Model Engine Company of America
Fuel leaking out the front bearing???

A big misconception of this problem is thinking the bearing seal is no good. The seal on ball bearings is not designed to retain pressure, their only purpose to to keep dirt and moisture out of the bearing. The pressure developed inside a model engine's crankcase is much higher than this seal is able to withstand.

The way a model engine prevents the pressure in the crankcase from leaking out is the precision fit between the crankshaft and the crankcase, mainly just behind the front bearing. If this fit is loose the engine will blow fuel out the front bearing. Many engines do not have seals or shields on the front bearing. The balls and cage are completely open, however no fuel leaks out.

Besides the precision fit a groove is usually cut in the crankcase just behind the front bearing. Another groove or hole connects this groove to the inlet passage just below the carburetor. The intake stroke suction of the engine is directed to the groove so any fuel is sucked back into the engine. Many K&B engines use a spiral on the crankshaft to pump the fuel back into the intake stream.

Even when the above mentioned is correct your engine can still leak fuel out the front bearing, This is caused from excessive blow by past the piston. This can be because the piston ring is not seated or the engine isn't broken in. If this is occurring in a new engine the problem may disappear as the engine gets more running time on it. See Ringed engine break in

If you have a ringed engine (See ABC, Ringed) with running time on it, the problem may be a stuck ring. If an engine has been sitting for some time the ring can become gummed up and stuck in the groove. This makes its sealing function ineffective. See How to unstick a piston ring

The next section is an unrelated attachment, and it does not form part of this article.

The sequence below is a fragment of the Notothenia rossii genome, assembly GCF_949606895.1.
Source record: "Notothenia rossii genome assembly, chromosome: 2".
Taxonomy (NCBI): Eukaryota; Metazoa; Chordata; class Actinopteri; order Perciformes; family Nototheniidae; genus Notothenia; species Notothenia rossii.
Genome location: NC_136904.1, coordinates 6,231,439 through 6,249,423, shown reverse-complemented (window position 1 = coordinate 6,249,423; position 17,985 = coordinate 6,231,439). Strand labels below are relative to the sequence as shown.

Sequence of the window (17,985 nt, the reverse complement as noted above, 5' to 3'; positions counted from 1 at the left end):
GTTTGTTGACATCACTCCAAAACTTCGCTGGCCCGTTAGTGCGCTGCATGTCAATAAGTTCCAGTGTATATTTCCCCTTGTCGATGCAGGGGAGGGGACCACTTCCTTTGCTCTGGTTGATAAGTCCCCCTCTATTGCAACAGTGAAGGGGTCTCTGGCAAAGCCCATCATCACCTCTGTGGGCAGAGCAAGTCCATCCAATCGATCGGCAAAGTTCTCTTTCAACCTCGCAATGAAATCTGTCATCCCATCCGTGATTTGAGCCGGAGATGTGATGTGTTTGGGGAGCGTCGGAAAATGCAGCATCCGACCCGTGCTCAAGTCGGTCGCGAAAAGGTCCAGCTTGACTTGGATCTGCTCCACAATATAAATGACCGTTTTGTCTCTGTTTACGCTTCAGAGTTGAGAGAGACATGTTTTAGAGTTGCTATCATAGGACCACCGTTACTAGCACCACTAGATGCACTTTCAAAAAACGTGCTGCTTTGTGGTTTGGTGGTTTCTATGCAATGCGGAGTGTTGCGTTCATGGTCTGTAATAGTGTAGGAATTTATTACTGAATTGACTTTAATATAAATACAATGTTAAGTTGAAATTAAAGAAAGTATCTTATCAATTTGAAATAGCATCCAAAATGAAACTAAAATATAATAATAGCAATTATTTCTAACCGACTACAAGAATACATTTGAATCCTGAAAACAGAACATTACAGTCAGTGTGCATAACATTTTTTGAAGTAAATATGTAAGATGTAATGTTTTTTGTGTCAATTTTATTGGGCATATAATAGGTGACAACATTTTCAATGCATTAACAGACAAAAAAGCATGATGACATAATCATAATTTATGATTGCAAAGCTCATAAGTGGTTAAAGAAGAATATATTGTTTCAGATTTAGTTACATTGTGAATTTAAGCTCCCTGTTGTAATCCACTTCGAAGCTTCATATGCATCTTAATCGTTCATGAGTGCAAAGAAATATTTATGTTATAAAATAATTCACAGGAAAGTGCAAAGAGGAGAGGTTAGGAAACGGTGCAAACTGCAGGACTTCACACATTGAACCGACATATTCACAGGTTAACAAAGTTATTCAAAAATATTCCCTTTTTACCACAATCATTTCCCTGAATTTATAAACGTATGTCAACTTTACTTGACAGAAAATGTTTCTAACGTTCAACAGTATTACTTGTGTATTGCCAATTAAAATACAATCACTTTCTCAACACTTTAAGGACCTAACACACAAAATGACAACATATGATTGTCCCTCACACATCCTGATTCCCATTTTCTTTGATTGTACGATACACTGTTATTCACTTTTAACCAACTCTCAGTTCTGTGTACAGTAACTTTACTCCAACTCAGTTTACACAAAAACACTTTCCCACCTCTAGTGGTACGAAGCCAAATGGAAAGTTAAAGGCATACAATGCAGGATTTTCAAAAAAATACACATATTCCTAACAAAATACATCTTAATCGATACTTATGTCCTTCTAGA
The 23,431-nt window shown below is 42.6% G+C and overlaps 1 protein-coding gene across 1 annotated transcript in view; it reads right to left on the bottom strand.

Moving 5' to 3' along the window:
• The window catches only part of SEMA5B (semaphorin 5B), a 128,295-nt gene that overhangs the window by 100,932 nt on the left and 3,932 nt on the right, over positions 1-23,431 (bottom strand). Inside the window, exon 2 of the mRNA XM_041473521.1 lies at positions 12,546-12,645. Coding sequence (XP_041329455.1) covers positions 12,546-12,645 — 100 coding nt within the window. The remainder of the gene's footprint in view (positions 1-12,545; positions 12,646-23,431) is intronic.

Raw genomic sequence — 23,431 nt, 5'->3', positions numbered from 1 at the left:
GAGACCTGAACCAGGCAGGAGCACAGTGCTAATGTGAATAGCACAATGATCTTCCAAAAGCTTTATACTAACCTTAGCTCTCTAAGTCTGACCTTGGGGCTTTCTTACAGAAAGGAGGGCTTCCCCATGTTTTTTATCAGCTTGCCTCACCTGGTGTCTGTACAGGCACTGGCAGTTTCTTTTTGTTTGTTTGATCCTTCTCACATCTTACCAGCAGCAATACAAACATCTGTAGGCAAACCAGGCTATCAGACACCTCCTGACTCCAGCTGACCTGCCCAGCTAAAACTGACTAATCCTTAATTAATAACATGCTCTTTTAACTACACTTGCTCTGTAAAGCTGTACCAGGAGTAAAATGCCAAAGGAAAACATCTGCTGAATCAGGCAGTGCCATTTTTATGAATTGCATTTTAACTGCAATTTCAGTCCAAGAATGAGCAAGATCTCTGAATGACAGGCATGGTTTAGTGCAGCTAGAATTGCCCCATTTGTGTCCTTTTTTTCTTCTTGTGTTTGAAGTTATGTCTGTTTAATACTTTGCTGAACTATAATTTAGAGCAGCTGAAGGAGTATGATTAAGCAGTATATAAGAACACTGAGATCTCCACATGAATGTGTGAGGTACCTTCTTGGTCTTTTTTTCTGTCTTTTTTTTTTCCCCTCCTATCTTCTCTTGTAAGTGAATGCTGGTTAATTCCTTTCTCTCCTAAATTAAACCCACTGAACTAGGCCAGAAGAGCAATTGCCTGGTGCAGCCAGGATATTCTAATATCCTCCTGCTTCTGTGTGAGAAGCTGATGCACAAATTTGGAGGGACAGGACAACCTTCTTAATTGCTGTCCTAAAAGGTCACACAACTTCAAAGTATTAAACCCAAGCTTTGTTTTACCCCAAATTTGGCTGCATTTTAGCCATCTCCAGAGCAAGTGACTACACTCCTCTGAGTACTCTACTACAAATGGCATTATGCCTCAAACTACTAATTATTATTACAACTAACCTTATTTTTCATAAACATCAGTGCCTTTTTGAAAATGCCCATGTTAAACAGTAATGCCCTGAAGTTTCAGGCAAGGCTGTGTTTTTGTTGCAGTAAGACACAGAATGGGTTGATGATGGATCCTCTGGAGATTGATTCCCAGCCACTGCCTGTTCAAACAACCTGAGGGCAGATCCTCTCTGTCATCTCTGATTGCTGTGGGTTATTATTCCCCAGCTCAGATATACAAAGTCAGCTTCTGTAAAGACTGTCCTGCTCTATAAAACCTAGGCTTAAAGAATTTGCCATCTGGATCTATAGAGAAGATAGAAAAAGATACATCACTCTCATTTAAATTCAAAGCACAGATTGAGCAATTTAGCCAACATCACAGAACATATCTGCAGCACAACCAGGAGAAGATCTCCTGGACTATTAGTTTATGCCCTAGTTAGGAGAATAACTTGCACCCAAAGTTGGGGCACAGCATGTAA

If you have an ABC engine it could be worn out and require a new piston/cylinder assembly.

Note: If fuel is leaking from the front bearing while the engine is not running it probably because fuel is siphoning from the tank and filling the crankcase, not the issues mentioned above. If the crankcase fills with fuel it has no where to go except out the front bearing, back out the carburetor, out the draw bar, and up into the cylinder. This condition may cause "Hydraulic Lock" and this will result in damage to your engine.

The above information is provided as a guide. Since MECOA/K&B has no way of determining the ability of the individual using and understanding this information, we assume absolutely NO RESPONSIBILITY for any damage to person or property from the use of this information.
 

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